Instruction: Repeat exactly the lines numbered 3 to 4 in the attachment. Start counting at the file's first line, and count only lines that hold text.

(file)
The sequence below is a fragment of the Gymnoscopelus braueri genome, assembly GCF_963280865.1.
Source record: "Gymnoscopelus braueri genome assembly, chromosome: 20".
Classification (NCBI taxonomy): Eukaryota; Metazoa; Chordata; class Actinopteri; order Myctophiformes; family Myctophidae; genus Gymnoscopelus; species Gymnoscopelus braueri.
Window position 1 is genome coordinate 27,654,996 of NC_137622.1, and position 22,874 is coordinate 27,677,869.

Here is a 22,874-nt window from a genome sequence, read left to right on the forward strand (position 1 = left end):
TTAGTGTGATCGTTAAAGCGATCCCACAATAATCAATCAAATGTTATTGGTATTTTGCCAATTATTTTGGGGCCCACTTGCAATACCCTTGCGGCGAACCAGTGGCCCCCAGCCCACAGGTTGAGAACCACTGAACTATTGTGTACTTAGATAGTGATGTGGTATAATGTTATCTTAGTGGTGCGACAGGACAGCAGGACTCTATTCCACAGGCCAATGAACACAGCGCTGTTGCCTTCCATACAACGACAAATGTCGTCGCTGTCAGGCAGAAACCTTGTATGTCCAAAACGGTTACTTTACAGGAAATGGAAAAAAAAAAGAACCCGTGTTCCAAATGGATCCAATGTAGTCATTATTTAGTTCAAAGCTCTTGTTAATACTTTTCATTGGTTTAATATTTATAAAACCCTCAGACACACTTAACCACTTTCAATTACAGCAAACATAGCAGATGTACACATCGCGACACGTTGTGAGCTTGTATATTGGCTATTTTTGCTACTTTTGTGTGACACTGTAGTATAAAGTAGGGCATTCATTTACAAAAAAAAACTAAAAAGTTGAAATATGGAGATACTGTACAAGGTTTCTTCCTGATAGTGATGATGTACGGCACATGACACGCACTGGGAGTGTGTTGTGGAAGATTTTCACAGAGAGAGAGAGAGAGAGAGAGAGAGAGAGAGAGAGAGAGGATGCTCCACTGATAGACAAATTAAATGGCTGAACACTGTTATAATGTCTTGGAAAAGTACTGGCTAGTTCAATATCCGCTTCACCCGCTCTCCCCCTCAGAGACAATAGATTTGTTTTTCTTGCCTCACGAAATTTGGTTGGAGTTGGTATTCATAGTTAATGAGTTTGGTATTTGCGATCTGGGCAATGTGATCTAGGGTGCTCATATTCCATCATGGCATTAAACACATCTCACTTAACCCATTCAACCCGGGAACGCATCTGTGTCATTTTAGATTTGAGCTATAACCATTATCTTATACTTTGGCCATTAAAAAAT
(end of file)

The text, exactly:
Classification (NCBI taxonomy): Eukaryota; Metazoa; Chordata; class Actinopteri; order Myctophiformes; family Myctophidae; genus Gymnoscopelus; species Gymnoscopelus braueri.
Window position 1 is genome coordinate 27,654,996 of NC_137622.1, and position 22,874 is coordinate 27,677,869.